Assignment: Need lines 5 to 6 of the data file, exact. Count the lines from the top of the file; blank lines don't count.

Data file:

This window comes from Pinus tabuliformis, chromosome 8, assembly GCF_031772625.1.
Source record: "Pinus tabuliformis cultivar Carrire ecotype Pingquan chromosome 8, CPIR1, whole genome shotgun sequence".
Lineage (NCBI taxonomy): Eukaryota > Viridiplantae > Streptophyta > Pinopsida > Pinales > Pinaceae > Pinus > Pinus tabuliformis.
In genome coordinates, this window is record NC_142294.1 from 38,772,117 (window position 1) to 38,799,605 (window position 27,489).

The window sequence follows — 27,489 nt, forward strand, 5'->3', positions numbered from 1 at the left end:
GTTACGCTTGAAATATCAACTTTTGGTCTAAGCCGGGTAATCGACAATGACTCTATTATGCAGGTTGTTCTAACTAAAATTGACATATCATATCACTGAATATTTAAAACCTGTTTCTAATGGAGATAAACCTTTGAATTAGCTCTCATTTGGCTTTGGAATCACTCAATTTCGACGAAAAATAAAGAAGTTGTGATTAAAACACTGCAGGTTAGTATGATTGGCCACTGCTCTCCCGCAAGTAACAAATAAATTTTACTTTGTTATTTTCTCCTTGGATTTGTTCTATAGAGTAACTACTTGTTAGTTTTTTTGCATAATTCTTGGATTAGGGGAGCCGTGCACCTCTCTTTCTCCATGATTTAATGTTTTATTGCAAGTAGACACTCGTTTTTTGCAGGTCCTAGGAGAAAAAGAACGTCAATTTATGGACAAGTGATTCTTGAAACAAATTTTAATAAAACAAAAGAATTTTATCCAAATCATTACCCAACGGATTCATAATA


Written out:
The window sequence follows — 27,489 nt, forward strand, 5'->3', positions numbered from 1 at the left end:
GTTACGCTTGAAATATCAACTTTTGGTCTAAGCCGGGTAATCGACAATGACTCTATTATGCAGGTTGTTCTAACTAAAATTGACATATCATATCACTGAATATTTAAAACCTGTTTCTAATGGAGATAAACCTTTGAATTAGCTCTCATTTGGCTTTGGAATCACTCAATTTCGACGAAAAATAAAGAAGTTGTGATTAAAACACTGCAGGTTAGTATGATTGGCCACTGCTCTCCCGCAAGTAACAAATAAATTTTACTTTGTTATTTTCTCCTTGGATTTGTTCTATAGAGTAACTACTTGTTAGTTTTTTTGCATAATTCTTGGATTAGGGGAGCCGTGCACCTCTCTTTCTCCATGATTTAATGTTTTATTGCAAGTAGACACTCGTTTTTTGCAGGTCCTAGGAGAAAAAGAACGTCAATTTATGGACAAGTGATTCTTGAAACAAATTTTAATAAAACAAAAGAATTTTATCCAAATCATTACCCAACGGATTCATAATA